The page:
Cowries

The scientific name for cowries is Cypraea. The word cowrie comes from the Hindu Kauri, while Cypraea comes from the latin word Cypraes, the Island of Cyprus where metal for coins was mined. Both names probably are related to two species in particular, the money Cowrie, Cypraea moneta and the ringed cowrie, Cypraea annulus. Both of these cowries are included in the shell set. These two shells were widely used as money before metal coins. In fact, the first metal coins in the Classical World were minted in the shape of cowries. In the Orient, cowrie usage was very ancient. Cowries were buried in Neolithic and Shang tombs in China over 3,500 years ago. In the Han period of China, pottery drums were made for storing money cowries. In Africa, the use of cowries as money persisted much longer, and in the 18th century, 20,000 money cowries could buy a bride in certain times. Man has long admired the shiny cowrie. In primitive cultures, these shells have a ritualistic, mystical significance often representing the female in fertility cults. In Fiji, a cowrie is the badge of nobility. In the mediterranean world, cowries were called porcellana, which means "little female pig", presumably referring to the curved pig-like back of the little white shells. When Chinese porcelain first reached the West, the texture and luster of glazed porcelain was reminiscent of only one thing: the shiny surface of the cowrie. This is the origin of our modern word for porcelain. This admiration was also demonstrated by naming certain cowries after precious metals: the onyx cowrie, Cypraea onyx and the carnelian cowrie, Cypraea carneola are examples. Today cowries are prized mainly among shell collectors. Cowries are popular with collectors because of their sheen and intricate designs. Generally spots or bands predominate but there are many other patterns that exist as well. They are often sold in Hawaii as souvenirs with the outer shell engraved. Living cowries are shy nocturnal creatures that live only in tropical marine waters and hide under rocks or coral during the day. They are generally herbivores, feeding on plant-life. Young cowries build their shells in a narrow spiral shape. This inner shell gradually becomes enclosed by a larger outer shell, as the cowrie matures. The uter shell has the typical oval shape that we recognize as a cowrie shell. When a damaged shell is found, the inner spiral structure can be seen through the outer layer.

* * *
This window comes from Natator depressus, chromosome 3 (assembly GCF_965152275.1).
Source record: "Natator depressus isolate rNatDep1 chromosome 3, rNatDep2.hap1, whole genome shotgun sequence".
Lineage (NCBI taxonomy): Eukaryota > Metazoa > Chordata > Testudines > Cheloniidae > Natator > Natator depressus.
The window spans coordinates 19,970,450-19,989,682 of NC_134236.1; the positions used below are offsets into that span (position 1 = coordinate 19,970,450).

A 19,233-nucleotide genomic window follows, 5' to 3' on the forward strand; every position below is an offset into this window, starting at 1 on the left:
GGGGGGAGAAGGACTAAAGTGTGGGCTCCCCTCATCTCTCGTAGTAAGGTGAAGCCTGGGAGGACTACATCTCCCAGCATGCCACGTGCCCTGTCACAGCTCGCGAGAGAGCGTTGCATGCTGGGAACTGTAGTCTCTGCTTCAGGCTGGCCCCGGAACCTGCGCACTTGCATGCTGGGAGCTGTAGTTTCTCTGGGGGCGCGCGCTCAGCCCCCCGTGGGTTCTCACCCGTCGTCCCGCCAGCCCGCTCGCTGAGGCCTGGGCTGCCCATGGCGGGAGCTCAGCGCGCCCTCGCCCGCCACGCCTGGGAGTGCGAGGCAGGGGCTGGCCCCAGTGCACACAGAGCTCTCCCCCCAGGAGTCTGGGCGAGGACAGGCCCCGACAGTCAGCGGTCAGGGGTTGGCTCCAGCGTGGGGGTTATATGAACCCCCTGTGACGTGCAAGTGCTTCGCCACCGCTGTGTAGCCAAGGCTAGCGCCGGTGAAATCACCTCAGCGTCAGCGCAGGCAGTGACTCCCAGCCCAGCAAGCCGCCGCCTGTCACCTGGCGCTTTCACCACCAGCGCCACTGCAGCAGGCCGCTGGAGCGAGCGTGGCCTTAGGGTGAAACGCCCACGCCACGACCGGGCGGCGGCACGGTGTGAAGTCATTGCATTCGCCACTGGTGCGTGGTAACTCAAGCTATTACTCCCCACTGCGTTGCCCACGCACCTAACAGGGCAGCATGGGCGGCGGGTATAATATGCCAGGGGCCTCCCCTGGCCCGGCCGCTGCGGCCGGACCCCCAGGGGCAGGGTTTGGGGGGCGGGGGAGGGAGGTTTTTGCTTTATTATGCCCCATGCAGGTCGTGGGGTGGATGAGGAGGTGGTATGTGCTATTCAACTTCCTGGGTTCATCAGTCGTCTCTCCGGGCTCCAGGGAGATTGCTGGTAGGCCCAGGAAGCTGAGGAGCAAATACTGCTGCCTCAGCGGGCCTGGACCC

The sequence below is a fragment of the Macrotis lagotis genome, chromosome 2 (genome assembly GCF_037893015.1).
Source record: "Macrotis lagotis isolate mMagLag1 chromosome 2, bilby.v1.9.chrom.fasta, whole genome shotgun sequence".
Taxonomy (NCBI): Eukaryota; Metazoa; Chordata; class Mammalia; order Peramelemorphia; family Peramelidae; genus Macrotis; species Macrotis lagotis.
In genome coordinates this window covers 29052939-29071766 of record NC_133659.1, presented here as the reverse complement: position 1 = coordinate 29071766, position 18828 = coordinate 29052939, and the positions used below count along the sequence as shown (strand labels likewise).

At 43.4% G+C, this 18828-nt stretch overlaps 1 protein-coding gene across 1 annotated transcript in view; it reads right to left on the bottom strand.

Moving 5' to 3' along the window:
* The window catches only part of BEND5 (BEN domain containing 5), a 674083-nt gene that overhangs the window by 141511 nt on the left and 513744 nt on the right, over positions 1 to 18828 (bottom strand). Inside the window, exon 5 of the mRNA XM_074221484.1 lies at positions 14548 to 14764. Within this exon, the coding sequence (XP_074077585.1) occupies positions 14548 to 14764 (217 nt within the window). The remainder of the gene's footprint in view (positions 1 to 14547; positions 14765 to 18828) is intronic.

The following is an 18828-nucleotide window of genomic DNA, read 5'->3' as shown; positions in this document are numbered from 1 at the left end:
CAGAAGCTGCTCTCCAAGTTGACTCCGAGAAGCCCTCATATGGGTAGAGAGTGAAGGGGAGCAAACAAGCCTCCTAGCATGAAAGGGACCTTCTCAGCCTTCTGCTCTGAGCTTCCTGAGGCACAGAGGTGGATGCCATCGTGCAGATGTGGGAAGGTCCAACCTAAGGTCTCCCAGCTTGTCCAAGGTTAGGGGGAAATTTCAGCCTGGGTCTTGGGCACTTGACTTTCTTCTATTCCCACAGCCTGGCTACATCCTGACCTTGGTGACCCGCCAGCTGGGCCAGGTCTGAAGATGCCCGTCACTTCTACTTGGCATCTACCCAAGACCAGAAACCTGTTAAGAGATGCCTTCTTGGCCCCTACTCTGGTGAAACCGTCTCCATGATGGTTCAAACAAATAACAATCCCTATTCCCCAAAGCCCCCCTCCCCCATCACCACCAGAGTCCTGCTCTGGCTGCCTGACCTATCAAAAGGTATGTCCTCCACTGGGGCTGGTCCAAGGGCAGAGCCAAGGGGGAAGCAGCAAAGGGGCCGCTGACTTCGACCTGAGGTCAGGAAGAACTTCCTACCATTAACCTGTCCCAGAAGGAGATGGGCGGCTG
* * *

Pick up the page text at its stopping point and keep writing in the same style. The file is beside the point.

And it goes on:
isabellaCypraea isabella
untitled-4Cypraea annulus
monetaCypraea moneta
tigrisCypraea tigris

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